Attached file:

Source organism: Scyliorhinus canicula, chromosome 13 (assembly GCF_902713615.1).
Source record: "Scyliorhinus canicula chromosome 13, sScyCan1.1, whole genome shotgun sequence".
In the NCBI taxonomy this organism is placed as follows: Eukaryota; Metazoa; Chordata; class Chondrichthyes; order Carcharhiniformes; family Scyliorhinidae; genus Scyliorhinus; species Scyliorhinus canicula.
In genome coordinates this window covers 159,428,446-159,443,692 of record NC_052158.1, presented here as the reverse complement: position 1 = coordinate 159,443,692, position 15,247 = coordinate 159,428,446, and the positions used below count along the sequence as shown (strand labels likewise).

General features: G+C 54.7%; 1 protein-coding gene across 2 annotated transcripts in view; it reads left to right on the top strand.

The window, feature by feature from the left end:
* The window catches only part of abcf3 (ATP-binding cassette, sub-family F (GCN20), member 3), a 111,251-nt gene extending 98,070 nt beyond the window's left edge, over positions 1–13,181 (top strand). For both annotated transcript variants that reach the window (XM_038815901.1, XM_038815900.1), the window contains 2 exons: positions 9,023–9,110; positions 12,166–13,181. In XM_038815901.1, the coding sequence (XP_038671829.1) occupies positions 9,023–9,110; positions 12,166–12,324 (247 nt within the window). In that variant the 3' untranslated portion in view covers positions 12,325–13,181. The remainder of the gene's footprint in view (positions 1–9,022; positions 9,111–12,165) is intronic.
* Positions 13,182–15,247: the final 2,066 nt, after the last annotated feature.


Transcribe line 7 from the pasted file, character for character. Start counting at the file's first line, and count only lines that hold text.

* The window catches only part of abcf3 (ATP-binding cassette, sub-family F (GCN20), member 3), a 111,251-nt gene extending 98,070 nt beyond the window's left edge, over positions 1–13,181 (top strand). For both annotated transcript variants that reach the window (XM_038815901.1, XM_038815900.1), the window contains 2 exons: positions 9,023–9,110; positions 12,166–13,181. In XM_038815901.1, the coding sequence (XP_038671829.1) occupies positions 9,023–9,110; positions 12,166–12,324 (247 nt within the window). In that variant the 3' untranslated portion in view covers positions 12,325–13,181. The remainder of the gene's footprint in view (positions 1–9,022; positions 9,111–12,165) is intronic.